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Alba Iulia
Sunday, May 22, 2022

65% Mongu children have stunted growth

Health 65% Mongu children have stunted growth

About 65 percent of children in Mongu district in Western province are said to be stunted owing to poor nutrition.

Scaling-Up Nutrition (SUN) Provincial Coordinator Mundia Mwangala disclosed during a one day stakeholders’ consultative meeting in Mongu.

Mr. Mwangala told the meeting that there was need for stakeholders to double their efforts that are aimed at tackling malnutrition levels among the children if Zambia was to achieve its vision of attaining middle income status by 2030.

He explained that proper nutrition plays a vital role in the early stages of the development of a child hence the need for parents and guardians to feed their infants in order to avert the scourge of malnutrition.

He pointed out that malnutrition can affect the intellectual growth of a child resulting into retardation of socio-economic development.

Mr. Mwangala said Zambia is one of the countries in the sub-Saharan region with the highest number of malnourished children.

He said 36 percent of children in Western Province are malnourished.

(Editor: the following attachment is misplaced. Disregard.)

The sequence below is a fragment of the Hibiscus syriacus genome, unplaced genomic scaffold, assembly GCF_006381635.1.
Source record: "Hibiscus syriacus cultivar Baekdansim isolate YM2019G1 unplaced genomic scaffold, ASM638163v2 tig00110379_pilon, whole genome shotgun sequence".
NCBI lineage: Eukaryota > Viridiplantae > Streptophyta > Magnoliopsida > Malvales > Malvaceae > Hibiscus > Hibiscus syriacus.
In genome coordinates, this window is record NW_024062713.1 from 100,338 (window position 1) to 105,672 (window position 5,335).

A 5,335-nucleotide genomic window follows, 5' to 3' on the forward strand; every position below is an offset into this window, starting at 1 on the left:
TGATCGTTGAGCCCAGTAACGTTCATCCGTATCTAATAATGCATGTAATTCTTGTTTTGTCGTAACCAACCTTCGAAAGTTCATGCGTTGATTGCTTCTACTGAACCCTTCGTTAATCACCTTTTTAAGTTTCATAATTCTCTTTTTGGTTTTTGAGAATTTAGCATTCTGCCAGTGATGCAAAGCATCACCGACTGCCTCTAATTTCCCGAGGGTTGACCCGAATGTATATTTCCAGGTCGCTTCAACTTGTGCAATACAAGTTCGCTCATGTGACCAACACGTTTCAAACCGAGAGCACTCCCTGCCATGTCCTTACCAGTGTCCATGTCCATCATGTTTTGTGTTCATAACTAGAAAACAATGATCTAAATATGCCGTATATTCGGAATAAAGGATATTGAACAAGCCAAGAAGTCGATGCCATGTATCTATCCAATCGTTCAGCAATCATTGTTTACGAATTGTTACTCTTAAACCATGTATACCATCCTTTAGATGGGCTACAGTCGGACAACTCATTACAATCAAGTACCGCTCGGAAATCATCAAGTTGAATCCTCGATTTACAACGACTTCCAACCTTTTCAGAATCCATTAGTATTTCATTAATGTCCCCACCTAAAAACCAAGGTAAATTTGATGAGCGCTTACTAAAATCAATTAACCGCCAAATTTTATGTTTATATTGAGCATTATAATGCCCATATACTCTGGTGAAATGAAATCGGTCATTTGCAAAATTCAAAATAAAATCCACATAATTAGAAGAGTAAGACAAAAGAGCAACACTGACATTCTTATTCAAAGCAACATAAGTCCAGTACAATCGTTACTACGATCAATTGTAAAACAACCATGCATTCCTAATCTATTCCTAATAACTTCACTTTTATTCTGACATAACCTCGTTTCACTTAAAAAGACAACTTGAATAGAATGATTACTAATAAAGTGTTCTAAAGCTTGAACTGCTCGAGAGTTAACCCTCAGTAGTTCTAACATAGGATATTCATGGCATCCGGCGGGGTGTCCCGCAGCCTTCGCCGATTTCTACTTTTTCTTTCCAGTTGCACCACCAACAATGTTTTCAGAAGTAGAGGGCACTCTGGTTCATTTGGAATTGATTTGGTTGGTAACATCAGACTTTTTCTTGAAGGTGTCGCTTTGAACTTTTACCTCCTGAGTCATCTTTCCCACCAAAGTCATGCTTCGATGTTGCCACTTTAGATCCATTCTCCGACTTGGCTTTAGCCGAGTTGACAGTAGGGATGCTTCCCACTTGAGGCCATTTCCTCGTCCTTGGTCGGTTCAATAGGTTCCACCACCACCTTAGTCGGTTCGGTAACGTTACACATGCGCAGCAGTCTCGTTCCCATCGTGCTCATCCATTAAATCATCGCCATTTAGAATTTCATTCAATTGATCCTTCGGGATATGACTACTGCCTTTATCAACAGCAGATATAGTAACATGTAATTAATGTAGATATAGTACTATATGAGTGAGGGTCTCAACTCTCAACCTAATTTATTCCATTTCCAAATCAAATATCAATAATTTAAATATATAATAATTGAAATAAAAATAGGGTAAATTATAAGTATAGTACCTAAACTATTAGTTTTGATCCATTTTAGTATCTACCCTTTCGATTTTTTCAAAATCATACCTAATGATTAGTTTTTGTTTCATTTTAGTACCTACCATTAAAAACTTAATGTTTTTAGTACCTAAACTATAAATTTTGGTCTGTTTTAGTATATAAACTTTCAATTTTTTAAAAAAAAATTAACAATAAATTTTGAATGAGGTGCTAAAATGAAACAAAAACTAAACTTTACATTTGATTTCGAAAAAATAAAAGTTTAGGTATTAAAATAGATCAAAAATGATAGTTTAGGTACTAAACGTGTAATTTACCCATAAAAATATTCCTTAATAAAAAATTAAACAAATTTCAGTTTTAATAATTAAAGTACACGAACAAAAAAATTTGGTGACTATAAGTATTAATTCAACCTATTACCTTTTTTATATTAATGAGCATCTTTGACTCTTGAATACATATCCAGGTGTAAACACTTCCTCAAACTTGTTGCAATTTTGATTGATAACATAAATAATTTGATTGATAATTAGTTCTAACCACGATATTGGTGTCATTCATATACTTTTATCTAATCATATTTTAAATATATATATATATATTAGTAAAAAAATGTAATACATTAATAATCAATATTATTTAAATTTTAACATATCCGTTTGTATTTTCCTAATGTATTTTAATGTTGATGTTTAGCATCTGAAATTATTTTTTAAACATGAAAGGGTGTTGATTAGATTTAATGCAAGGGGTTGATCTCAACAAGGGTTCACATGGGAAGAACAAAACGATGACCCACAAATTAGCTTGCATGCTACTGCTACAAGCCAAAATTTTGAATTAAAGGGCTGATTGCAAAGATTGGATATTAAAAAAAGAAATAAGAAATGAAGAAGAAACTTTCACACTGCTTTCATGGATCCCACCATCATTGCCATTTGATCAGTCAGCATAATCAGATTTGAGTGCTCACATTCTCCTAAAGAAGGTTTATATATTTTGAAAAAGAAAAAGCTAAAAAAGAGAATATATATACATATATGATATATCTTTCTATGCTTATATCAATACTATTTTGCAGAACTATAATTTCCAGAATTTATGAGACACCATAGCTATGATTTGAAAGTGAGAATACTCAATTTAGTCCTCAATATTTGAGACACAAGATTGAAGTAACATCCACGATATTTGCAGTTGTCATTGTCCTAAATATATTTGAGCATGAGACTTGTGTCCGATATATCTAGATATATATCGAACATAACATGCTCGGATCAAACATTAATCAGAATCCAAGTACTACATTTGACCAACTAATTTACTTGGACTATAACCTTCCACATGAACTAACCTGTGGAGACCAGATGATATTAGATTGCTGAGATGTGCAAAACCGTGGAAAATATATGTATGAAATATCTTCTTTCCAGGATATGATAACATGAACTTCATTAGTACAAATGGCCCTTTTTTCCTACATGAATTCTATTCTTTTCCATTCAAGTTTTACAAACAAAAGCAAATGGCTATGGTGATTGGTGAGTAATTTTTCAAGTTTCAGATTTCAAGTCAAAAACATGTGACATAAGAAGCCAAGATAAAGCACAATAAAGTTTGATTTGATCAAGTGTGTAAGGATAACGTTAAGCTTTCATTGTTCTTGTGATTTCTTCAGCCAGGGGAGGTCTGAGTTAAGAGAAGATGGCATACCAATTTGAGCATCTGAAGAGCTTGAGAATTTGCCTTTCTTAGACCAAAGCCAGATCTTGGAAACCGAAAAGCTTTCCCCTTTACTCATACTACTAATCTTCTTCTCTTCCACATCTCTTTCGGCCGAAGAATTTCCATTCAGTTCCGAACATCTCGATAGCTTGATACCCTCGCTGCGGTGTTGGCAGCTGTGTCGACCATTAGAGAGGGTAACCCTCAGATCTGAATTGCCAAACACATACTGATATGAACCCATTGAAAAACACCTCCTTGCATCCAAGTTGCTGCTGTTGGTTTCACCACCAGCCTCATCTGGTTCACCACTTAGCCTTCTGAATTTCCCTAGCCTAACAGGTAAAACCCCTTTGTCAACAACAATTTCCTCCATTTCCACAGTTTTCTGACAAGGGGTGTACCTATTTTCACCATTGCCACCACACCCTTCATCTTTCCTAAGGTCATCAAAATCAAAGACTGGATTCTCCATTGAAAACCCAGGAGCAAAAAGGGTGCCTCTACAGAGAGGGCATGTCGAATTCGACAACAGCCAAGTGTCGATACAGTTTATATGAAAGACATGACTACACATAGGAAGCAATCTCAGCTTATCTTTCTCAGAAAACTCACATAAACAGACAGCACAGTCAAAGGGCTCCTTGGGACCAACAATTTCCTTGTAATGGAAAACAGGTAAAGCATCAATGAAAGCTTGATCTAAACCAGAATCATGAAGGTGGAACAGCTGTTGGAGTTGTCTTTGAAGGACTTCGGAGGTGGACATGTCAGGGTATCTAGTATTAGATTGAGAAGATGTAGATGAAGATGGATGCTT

And speaking earlier, Adolescent Reproductive Health Advocates (ARHA) Chief Executive Officer Cassandra Matale explained that high illiteracy levels among pregnant and lactating women was one of the factors contributing to many babies being underweight.

Ms. Matale has since asked the Ministry of Health to widen its networks of sensitizing expectant mothers on the danger of food deficiency for their unborn babies.

She noted that inadequate trained nutritionists in the province has also contributed to the high levels of malnutrition affecting over 50 percent of children under the age of five.

And the Village of Hope Clinic Head of Department Nilene Van Velden disclosed that the institution was accommodating over 600 vulnerable children who are provided with various food supplements.

Dr. Velden bemoaned the high number of street children in the province and called for the concerted efforts in addressing the situation.

Meanwhile, Mongu Health Nutritionist Sitali Mwanamambo said her institution has embarked on an aggressive training of over 70 community health workers in five health facilities on the importance of taking folic drugs among expectant mothers.

Mongu District Fisheries Officer Numel Phiri has challenged all partners to work in collaboration with the department of fisheries in scaling up nutrition through crop diversification.

Mr. Phiri said the department was carrying-out sensitization campaigns among the women folk on the need for them to have fish ponds which can greatly help in fostering the nutritional status of their families.


  1. Zambians across the board are malnuarished and stunted. Just look at our National Team when they go to CAF or CHAN competitions. They look much smaller than all the Teams.

    • What about the Chinese? They’re also tiny. Most of them have small bodies and big heads, isn’t that a sign of malnourishment?

  2. This is a bad lie….genetics is real…genetics does not lie…if your mother is short and you take after her genes then you will be short too….

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